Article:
(εt,1 , εt,2 , εt,3 ) = (0.1, 0.2, 0.3) and it is observed that the outage probabilities of each group under the Rayleigh fading (ms = mi = 1) are 0.1, 0.2, and 0.3 at the SIR of 0 dB, respectively, in Fig. 3. These νq and Pq values lead to the same CDF’s of SIR for underlay and overlay methods. In fact, the underlay multi-group random-access scheme have the same SIR performance as the overlay scheme in multicell systems when they allocate optimally its transmit power or resource portion to each group, in order to minimize the amount of resources required to meet given target outage probabilities of multiple groups. This figure also indicates that analysis results in Section II definitely coincide with the simulation results. Moreover, Fig. 3 shows that the line-of-sight factors of fading channels improve the SIR distributions. Fig. 4 shows the number of required resources according to transmit power ratio in the underlay method experiencing Rayleigh fading. It is assumed Qthat the BS intensity normalized by the MT intensity (λB / q=1 λM,q ) is one. In Fig. 4, the solid circles represent Mo∗ ’s and the numbers within brackets show νq ’s in the overlay method, which are respectively determined by (8) and (9). These results show that Mu∗ and Mo∗ are equal when Pq ’s are optimally controlled to minimize the amount of resources required for given outage probabilities. The path-loss exponent is another factor to affect the design of Mu or Mo and it means that the larger path-loss-exponent value leads to the less number of required resources because the effect of interference is reduced. From (2), it is observed that the SIR distributions of both underlay and overlay methods are closely related to the BS intensity. Thus, the geometric intensity of BS’s as well as conventional resources such as transmit power, time, and frequency, have to be considered for efficient resource allocations. For example, under Rayleigh fading environments, the number of required resources can be interpreted as λB Mu or λB Mo from (5) and (7). In fact, from (2)2 , it can be shown the BS intensity, λB , have the same effect on the SIR distribution as the amount of resources shared for random access, Mu or Mo νq , under environments that this letter assumes. Therefore, for improving outage probability, the bandwidth or the BS intensity should be increased. Even though random deployments of BS’s provide just a lower bound of their planned deployments, the analysis of this letter shows that the BS intensity is as important as conventional resources. These results will be able to be used as basic models for more sophisticated spatial resource managements. A PPENDIX A P ROOF OF L EMMA 2.1 This proof is similar to them in [4] and [8], but [4] considers only Rayleigh fading and [8] does not deal with multiple groups. For those differences and the completeness, this section briefly provides its derivation. Because BS’s and MT’s are distributed as PPP’s, the distance between a typical MT and its BS is Rayleighdistributed and its probability density function, fr (r), is equal 2 As mentioned in Section II-A, the SIR distribution of the overlay method ¯ (o) in (2). ¯ (u) with λ is expressed by replacing λ M,q M,q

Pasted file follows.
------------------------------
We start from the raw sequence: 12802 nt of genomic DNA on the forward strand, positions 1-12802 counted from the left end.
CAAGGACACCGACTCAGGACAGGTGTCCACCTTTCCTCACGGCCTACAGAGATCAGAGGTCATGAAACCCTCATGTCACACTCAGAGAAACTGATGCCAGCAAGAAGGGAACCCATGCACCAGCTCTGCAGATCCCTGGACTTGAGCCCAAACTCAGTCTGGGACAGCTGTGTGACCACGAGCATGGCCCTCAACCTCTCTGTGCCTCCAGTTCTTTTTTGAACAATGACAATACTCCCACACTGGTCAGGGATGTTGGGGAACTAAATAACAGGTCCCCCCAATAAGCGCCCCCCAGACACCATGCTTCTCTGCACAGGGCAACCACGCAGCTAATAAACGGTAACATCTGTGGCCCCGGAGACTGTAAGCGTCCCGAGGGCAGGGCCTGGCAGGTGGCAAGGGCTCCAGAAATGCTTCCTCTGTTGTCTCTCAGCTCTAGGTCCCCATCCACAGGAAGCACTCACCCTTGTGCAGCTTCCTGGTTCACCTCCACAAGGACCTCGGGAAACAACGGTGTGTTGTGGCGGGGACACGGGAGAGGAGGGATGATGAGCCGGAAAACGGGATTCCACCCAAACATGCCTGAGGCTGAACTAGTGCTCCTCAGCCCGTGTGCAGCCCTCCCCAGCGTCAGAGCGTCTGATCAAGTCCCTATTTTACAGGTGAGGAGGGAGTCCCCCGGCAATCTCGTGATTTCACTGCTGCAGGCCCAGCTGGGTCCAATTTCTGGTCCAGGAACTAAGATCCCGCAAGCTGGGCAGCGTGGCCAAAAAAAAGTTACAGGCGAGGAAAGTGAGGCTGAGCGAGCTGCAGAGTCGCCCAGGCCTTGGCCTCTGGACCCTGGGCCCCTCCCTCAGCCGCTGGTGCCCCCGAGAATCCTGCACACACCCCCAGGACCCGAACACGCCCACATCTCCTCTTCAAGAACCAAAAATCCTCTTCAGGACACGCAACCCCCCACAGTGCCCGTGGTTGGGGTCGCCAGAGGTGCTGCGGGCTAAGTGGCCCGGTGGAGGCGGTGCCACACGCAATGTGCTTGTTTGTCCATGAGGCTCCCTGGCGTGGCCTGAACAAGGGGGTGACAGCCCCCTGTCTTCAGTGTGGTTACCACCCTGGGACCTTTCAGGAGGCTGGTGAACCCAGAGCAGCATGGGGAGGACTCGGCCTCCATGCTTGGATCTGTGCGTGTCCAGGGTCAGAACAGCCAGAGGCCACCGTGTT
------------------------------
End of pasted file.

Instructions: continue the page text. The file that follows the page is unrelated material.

to 2πλB r · exp(−λB πr2 ) [5]. Thus, the CCDF of SIR of q-th group is Pr{SIRq > β}   ∞  Pq r−α GS = 0 Pr > β fr (r)dr    ∞ Ir,q −1 = 2πλB 0 Pr GS > Pq βrα Ir,q r exp(−λB πr2 )dr (13) Q  (i) −α (i) where Ir,q = P |X | G . By the (i) j I,j i=1 Xj ∈ΦM,i i CCDF of Nakagami-m fading gain,   Pr GS > Pq−1 βr α Ir,q  k   ms −1 1 = k=0 k! (ms Pq−1 βr α )k EIr,q Ir,q exp  −ms Pq−1 βr α Ir,q (a) ms −1 1  dk = (−ms Pq−1 βr α )k dζ k LIr,q (ζ) k! k=0 −1 α ζ=ms Pq



where (a) follows from the definition of Laplace transform, LX (ζ) = EX {exp(−ζX)} and its property of Ltk X(t) (ζ) = (−1)k d


LX (ζ) . dζ k

The Laplace transform of Ir,q is

LIr,q (ζ) = EIr,q {exp(−ζIr,q )}


(i) (i) = i=1 EΦ˜ (u) { X (i) ∈Φ˜ (u) EGI,j {exp(−ζPi |Xj |−α GI,j )}} (b)







exp(−2πλ /Mu i=1  ∞M,q ∞ [1 − exp(−ζPi v −α g)]vdvfGI (g)dg) 0 0